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Enhancing mental health literacy in schools through staff training: An integrative review

02 December 2020
Volume 1 · Issue 6


Students who are not well cannot learn. As the prevalence of adolescent anxiety, depression, and behavioural dissorders continues to rise, it is important to identify children who suffer silently, as these disorders can have negative effects on academic performance and absenteeism. While the school nurse and social worker are important resources, it is teachers that have the most access to students. However, the literature shows that staff members often feel they lack training, competency and readiness in identifying and referring students in need. This integrative review examines not only the need for training, but the methods being employed worldwide. While the methods differ in format, all seven intervention studies indicate positive reception by staff members and the majority show improvement of staff knowledge and attitudes, which creates a greater chance of intervention and improved outcomes for students.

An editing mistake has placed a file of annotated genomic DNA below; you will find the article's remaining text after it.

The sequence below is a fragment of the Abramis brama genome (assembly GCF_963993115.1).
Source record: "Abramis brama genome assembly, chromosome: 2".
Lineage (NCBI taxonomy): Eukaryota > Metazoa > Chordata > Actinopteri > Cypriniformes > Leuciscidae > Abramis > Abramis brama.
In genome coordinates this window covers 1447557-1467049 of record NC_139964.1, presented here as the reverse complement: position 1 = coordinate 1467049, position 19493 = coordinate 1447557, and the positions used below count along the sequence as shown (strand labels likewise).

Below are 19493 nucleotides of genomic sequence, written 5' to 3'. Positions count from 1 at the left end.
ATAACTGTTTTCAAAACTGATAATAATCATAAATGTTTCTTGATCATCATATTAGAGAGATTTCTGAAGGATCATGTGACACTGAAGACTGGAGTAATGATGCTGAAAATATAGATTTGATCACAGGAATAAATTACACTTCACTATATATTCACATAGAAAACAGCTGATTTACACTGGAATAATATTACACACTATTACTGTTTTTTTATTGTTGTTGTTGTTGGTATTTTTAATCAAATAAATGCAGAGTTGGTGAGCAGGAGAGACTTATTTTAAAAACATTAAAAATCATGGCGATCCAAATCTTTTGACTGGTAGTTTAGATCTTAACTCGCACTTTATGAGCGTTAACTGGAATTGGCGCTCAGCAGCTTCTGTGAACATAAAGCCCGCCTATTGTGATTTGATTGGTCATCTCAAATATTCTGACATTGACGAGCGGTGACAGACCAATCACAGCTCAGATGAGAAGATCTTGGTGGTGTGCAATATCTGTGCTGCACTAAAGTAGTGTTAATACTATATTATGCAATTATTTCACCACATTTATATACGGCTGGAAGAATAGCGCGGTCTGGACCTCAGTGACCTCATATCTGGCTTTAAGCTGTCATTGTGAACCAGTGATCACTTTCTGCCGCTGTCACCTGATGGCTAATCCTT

Everyday in schools students complain of headaches, stomachaches, nausea and fatigue. Many staff members, including school nurses, may dismiss these complaints as unfounded and nuisance visits, as these are symptoms that cannot necessarily be proven. However, Maughan (2018) found that approximately one third of all visits to the health office are related to mental health issues. These symptoms may be physical manifestations of mental and psychological issues which the student may not understand (Maughan, 2018). When these visits are dismissed as ‘frequent flyers’ or ‘attention seekers’ a larger problem may be masked leading to potential crisis and diminished academic achievement (Frauenholtz et al, 2017). When a student is not in class opportunities for learning are missed, creating a potential for negative impact on academic performance (Maughan, 2018). However, when problems are recognised by school staff, there is an increased chance of referral and treatment. Green et al (2016) found having a mental health referral within the school setting substantially improved absenteeism, which in turn had a positive effect on academic performance.

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